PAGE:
Podium Party: Oakley Action Sports Athletes Make Their Mark on Sochi Olympics

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The medals have been awarded. The flame has been extinguished. The talk show circuit is complete. The Kellogg’s cereal boxes are on the shelves. Shake it out. Exhale. It’s over.

The Winter Olympics in Sochi, Russia are at their end. The world watched as skiers and snowboarders put on some of the most exciting performances of the Games. New stars arose; some pre-existing ones excelled as well. Joss Christensen shocked the freeskiing world; Jamie Anderson reaffirmed her dominance in snowboarding Slopestyle. Mark McMorris was humble and professional despite adversity; 15-year-old Ayumu Hirano was quiet yet explosive. Shaun White didn’t have his best days, nor did Kaya Turski – but both will be back. Sports aren’t predictable. Sports aren’t always fair. The Olympics proved those facts, for better or worse. And in the end, in total, Oakley athletes won 84 medals at the 2014 edition of the Winter Olympics.

What follows are a handful of the shining Oakley stars from two weeks in Sochi, Russia. Congratulations to every athlete who competed on the biggest stage in sport.

Joss Christensen
Sport: Freestyle Skiing – Slopestyle Medal: Gold Country: USA

In the end, Joss Christensen could only throw his head back and smile. He watched as 11 competitors rode their second and final run of the Slopestyle finals, and one after another, they couldn’t match him. His first run was highlighted by a beautiful switch triple cork 1260, the only of the competition. And the last skier standing, the one who would get the victory lap, was the one who almost didn’t even make the trip to Sochi.

“This adventure to the Olympics in Sochi has truly been the wildest journey of my life,” Christensen said. “Through it all, the Oakley family has had my back and helped me achieve greatness.”

Jamie Anderson
Sport: Women’s Snowboarding – Slopestyle Medal: Gold Country: USA

Jamie Anderson knows how to play it cool. She’s not one to get too high or too low or let the weight of a moment impact how she rides. On the biggest stage for snowboarding, she knew how to withstand the pressure that is being the favorite in an event making its debut on the Olympic stage. She rose while the others fell, and won Olympic gold. Oakley teammate Jenny Jones of Great Britain took the bronze.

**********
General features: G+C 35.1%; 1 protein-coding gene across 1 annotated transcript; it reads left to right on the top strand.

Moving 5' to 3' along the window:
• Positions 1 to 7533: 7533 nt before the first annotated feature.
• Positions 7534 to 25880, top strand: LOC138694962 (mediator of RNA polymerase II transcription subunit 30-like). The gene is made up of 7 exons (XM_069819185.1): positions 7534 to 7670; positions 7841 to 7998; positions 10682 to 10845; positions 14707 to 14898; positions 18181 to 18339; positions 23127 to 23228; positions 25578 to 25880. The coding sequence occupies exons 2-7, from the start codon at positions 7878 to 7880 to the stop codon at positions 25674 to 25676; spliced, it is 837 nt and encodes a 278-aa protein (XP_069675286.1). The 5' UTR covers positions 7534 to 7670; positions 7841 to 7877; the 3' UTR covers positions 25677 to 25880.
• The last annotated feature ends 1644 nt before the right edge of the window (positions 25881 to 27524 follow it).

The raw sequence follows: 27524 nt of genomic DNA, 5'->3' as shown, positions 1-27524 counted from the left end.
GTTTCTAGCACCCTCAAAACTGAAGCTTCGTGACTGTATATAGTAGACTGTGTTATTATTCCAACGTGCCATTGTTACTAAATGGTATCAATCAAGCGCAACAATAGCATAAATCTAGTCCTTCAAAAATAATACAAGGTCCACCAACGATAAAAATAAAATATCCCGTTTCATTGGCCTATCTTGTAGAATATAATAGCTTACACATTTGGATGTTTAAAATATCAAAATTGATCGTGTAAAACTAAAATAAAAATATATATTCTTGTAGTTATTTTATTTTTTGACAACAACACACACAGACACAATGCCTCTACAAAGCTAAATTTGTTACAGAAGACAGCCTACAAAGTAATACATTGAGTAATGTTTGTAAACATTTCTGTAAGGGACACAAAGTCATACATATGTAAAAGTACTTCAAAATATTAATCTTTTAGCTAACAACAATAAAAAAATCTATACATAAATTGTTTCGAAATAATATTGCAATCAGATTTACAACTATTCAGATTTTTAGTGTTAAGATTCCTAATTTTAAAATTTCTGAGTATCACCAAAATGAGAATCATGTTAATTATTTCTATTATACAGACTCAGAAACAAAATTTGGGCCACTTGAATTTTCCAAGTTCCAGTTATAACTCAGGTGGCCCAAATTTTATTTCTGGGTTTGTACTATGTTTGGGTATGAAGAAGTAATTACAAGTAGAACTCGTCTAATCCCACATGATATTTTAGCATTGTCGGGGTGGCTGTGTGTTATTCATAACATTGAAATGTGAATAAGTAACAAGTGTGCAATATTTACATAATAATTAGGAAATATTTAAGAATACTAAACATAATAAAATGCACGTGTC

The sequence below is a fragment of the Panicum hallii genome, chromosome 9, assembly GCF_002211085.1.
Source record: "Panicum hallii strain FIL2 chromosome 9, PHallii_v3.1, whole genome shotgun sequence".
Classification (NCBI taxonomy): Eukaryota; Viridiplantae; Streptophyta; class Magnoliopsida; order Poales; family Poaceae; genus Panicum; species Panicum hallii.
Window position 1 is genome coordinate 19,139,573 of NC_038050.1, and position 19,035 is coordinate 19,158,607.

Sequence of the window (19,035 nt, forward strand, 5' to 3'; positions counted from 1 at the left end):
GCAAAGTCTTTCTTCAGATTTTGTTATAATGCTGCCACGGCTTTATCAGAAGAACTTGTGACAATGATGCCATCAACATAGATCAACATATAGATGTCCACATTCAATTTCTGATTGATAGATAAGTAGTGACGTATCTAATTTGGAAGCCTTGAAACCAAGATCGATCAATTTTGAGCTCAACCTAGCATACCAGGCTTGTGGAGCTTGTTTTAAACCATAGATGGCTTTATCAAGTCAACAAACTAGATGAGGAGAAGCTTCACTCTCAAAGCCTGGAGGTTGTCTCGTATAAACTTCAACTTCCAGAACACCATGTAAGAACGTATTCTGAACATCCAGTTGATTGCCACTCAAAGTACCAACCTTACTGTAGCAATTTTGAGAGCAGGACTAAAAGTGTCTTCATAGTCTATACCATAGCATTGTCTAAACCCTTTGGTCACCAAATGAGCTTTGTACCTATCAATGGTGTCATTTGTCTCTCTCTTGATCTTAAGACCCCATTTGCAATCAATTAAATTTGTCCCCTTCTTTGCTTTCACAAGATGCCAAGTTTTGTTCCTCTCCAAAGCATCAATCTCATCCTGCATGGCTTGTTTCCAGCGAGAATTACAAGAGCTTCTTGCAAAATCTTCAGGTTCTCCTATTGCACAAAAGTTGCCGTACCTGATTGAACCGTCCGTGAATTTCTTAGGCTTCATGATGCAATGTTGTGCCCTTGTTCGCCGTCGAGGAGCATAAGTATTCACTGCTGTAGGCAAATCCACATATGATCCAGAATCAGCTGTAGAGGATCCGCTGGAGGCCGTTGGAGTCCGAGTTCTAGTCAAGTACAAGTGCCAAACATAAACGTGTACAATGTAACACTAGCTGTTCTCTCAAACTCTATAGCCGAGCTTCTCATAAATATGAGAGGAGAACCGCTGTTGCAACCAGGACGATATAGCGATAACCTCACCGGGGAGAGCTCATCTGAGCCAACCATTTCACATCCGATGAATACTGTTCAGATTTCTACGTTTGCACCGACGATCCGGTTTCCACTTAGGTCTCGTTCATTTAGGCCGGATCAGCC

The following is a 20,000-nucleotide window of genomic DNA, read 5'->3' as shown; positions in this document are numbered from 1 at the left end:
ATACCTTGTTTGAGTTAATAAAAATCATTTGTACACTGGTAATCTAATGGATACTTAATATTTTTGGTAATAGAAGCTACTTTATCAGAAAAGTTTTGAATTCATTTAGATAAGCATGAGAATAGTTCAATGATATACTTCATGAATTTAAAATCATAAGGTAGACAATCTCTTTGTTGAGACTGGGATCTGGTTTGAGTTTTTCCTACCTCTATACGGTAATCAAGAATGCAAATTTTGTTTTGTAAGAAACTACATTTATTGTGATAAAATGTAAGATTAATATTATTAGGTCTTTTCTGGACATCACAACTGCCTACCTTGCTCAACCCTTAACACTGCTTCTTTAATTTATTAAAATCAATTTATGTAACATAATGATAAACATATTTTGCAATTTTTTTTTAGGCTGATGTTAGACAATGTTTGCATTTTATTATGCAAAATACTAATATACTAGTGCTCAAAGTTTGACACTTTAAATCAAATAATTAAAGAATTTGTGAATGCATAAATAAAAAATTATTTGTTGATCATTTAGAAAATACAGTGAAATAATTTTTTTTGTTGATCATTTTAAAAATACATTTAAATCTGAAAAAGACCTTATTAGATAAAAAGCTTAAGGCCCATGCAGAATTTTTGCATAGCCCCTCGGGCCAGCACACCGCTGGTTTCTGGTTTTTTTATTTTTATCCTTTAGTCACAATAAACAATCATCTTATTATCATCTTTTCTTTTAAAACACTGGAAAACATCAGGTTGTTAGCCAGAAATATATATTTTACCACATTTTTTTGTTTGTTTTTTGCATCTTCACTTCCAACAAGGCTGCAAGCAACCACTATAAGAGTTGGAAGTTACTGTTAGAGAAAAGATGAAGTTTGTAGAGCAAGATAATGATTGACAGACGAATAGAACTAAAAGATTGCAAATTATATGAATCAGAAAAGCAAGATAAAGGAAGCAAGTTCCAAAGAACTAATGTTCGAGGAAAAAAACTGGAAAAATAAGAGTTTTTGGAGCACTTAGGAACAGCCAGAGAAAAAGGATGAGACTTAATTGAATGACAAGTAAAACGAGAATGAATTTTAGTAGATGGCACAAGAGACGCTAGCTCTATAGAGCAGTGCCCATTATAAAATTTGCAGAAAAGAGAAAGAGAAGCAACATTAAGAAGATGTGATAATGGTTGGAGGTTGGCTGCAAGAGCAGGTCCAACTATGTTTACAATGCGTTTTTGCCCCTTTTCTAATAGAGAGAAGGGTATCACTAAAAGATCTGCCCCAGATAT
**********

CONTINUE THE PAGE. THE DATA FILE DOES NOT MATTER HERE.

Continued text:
“I was really just trying to stay calm and kind of reserve my energy," Anderson said. "It was a lot of stress up there and even though it’s just another competition, the stage and the outreach that this event connects to is out of control.”

Stale Sandbech
Sport: Snowboarding – Slopestyle Medal: Silver Country: Norway

His runs were clean. His tricks were technical. He probably had as much or more fun than anyone, highlighted by a penguin slide at the end of his final run. He was close, but Stale Sandbech had to settle for silver in Slopestyle, which had him happy enough to rock a symbolic Mohawk on the medal podium.

Ayumu Hirano
Sport: Snowboarding – Halfpipe Medal: Silver Country: Japan

Everyone had the same canvas on which to work. Many were critical of the Halfpipe conditions in Sochi, but that didn’t seem to bother Ayumu Hirano. As the sport has come to expect from the 15-year-old Japanese wunderkind, his amplitude was greater and his tricks more technical and stylish. As a result, he won an Olympic silver medal.

Justine and Chloé Dufour-Lapointe
Sport: Women’s Freestyle Skiing – Moguls Medals: Gold & Silver Country: Canada

It wasn’t enough that they secured gold and silver medals in Russia in the women’s Olympic freestyle moguls event; the Dufour-Lapointe sisters from Canada stole the hearts of millions worldwide with their family bond during their moment of Olympic glory.

“Holding the hand of Chloé meant that I wasn’t alone," Justine said. “I saw Chloé and I felt calm again and took her hand, and thought to myself: ‘Chloé, we’ll live that moment together and it will feel more like home’.”

Alex Bilodeau
Sport: Freestyle Skiing – Moguls Medal: Gold Country: Canada

In Vancouver fours years ago, Alex Bilodeau rallied his countrymen by winning the first gold medal for Canada at those Games. This year in Sochi, Bilodeau was equally as disruptive, becoming the first freestyle skier to medal in consecutive Olympics after defending his moguls title.

“I just let my skis do the talking," Bilodeau said, "and those 23 seconds summed up four years of training.”

For more Oakley achievements in Sochi, check out our Performance Sports Olympians HERE.